COVID-19 (due to infection with severe acute respiratory syndrome coronavirus 2) continues to exert a profound and ongoing effect worldwide. The burden of severe acute illness on healthcare systems has increased due to the growing population of patients with lingering complications of COVID-19.1 Persisting cardiac symptoms are increasingly recognised complications, now referred to as post-acute cardiovascular sequelae of COVID-19 infection (PASC).2,3 In the acute phase, cardiac injury is driven by cytokine release and the overall burden of febrile illness.4 Myocardial damage stems from ischaemic and thrombotic complications resulting in myocardial necrosis, thus often accompanied by troponin release. Patients with pre-existing cardiac conditions are particularly vulnerable. Myocarditis due to a direct viral infection is rare. Chronic symptoms relate to either worsening of pre-existing heart disease (PASC – cardiovascular disease, PASC-CVD) or delayed chronic inflammatory condition due to heterogenous immune dysregulation (PASC – cardiovascular syndrome, PACS-CVS).3 The latter affects a much broader segment of previously well people and is characterised by non-ischaemic myopericardial inflammation and only subtle structural heart disease, often undetectable by routine diagnostic tests.5 Both PASC presentations are associated with increased cardiovascular risk, reduced quality of life and disability.2
The recognition and management of cardiac involvement in the clinical setting remains a considerable challenge. Management of PASC relies on the multidisciplinary teamwork of healthcare care providers with experience in the complex nature and course of COVID-related disease. We advocate for a greater role for versatile imaging methods, such as cardiac MRI (CMR), which can inform the complex pathophysiological mechanisms underlying COVID-19-related injury.
Recognition of pre-existing cardiac conditions and early detection of post-acute complications support early implementation of guideline-directed interventions. Detection of subtle changes in previously healthy people provides reassurance as to the source of the persistent symptoms; the underlying processes may include low-grade myocardial inflammation, microvascular disease, increased aortic and ventricular stiffness, reduced stroke volume, but rarely overt global systolic dysfunction. Sensitive imaging methods are needed to detect the subtle changes in PASC-CVS, alongside considerable clinical experience in inflammatory cardiac conditions. Whereas validated treatments specific to PASC are yet to be established, early signs of cardiac impairment or ongoing chronic inflammation can guide cardioprotective intervention in those with persistent symptoms.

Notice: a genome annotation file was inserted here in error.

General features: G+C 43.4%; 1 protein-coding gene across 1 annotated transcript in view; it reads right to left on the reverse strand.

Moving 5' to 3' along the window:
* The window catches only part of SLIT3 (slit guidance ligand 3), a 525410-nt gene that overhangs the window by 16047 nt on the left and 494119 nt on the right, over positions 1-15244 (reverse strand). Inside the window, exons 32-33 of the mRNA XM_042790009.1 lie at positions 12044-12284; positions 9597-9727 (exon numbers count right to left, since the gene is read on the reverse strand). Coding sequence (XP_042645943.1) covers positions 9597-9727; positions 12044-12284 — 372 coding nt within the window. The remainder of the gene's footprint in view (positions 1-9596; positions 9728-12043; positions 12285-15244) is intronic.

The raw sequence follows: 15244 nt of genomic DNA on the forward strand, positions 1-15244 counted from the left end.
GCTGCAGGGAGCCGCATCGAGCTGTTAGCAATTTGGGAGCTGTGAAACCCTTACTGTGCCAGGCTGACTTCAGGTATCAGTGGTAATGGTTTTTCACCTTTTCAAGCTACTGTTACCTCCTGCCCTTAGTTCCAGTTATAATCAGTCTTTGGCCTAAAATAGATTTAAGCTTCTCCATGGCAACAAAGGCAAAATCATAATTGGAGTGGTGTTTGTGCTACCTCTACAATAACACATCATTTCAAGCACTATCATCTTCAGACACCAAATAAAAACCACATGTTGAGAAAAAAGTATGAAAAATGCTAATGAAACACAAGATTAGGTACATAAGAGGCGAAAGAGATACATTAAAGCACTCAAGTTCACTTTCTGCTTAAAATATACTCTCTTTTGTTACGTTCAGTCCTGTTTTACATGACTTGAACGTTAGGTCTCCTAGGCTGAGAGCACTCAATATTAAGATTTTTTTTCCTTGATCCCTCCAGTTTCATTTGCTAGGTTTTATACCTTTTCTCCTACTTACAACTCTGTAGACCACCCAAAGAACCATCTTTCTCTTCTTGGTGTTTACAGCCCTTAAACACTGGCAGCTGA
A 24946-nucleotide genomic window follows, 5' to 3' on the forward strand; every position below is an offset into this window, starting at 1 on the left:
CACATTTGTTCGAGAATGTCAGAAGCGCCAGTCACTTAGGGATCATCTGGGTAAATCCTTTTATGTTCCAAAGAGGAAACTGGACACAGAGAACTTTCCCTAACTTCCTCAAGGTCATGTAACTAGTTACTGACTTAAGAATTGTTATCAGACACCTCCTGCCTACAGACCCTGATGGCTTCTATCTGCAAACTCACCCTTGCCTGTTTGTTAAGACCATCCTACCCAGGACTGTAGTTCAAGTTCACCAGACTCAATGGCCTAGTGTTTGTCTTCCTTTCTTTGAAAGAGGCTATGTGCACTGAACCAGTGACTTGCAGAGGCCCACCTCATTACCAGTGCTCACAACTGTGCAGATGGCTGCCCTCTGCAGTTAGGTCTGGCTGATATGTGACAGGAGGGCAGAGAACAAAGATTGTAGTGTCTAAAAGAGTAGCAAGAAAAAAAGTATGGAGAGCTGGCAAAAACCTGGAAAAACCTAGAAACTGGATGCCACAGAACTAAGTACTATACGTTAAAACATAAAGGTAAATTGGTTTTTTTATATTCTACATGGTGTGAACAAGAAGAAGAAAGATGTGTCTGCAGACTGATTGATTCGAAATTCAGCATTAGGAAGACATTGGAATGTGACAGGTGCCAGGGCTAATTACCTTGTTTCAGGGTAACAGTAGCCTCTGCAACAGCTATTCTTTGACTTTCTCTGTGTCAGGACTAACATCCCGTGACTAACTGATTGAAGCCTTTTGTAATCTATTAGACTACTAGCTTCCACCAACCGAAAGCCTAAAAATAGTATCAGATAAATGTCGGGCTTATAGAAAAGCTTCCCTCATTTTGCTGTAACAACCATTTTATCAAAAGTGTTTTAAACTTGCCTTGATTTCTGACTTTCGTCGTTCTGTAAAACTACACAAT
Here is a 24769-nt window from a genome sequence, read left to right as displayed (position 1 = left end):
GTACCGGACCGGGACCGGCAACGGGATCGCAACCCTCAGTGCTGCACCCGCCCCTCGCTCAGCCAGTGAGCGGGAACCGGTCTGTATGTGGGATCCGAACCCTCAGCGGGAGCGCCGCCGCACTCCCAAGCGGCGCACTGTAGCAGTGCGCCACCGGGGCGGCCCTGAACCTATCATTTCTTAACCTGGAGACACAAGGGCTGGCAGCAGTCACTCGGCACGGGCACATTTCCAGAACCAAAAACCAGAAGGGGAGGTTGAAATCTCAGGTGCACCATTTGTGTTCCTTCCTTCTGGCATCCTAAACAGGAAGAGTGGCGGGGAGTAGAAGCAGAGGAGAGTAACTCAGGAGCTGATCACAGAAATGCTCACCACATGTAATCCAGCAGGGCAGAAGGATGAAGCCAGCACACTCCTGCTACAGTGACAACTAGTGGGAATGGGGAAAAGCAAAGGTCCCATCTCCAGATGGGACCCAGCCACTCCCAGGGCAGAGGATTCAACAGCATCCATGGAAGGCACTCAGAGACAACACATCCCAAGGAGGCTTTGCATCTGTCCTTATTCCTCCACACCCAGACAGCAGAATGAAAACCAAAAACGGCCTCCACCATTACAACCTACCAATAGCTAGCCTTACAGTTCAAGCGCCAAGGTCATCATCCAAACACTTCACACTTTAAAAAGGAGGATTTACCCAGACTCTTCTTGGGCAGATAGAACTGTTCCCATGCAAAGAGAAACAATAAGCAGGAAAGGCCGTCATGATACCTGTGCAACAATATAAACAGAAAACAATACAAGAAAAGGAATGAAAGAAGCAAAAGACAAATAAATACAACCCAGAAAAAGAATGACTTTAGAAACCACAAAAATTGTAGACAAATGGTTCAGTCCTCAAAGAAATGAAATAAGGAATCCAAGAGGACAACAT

Pathophysiology of Cardiac Involvement Due to COVID-19
Cardiac involvement due to COVID-19 can be broadly differentiated into acute and chronic manifestations (Figure 1). The acute myocardial injury results from the systemic inflammatory response to viral illness. Driven by cytokine release (cytokine-induced cardiomyopathy), a combination of increased vascular permeability and hypercoagulation leads to impaired microcirculation, resulting in tissue hypoxaemia, micro- and macrothrombosis, and myocardial necrosis.5–7 Direct viral cardiomyocyte injury due to myocarditis is rare; endomyocardial biopsy findings include active lymphocytic myocarditis and perivascular inflammation; myocardial necrosis or viral genome is rarely found, and active replication is uncommon.8–10 The pathophysiology of myocardial injury acute COVID-19 illness has been well documented in autopsy reports and imaging case studies, including biventricular failure, and intracardiac and intracoronary thrombus formation leading to infarctions and thromboembolic showers with distal micronecrosis and cardiac decompensation (Figure 2).11,12 Non-specific lymphocyte and macrophage tissue infiltration, microvascular damage and profoundly oedematous and necrotic myocardial tissue are the hallmark of histopathological findings. In the cardiac specimens, viral RNA often co-localises with cellular infiltrate in the interstitial myocardial tissue. The clinical manifestations may range from mild symptoms with shortness of breath and chest tightness, to severe presentation with acute heart failure and cardiogenic shock. The pre-existing cardiovascular disease and risk factors, as well as a sustained cardiac injury, predispose to an increased rate of cardiac complications in the early post-discharge period.2,13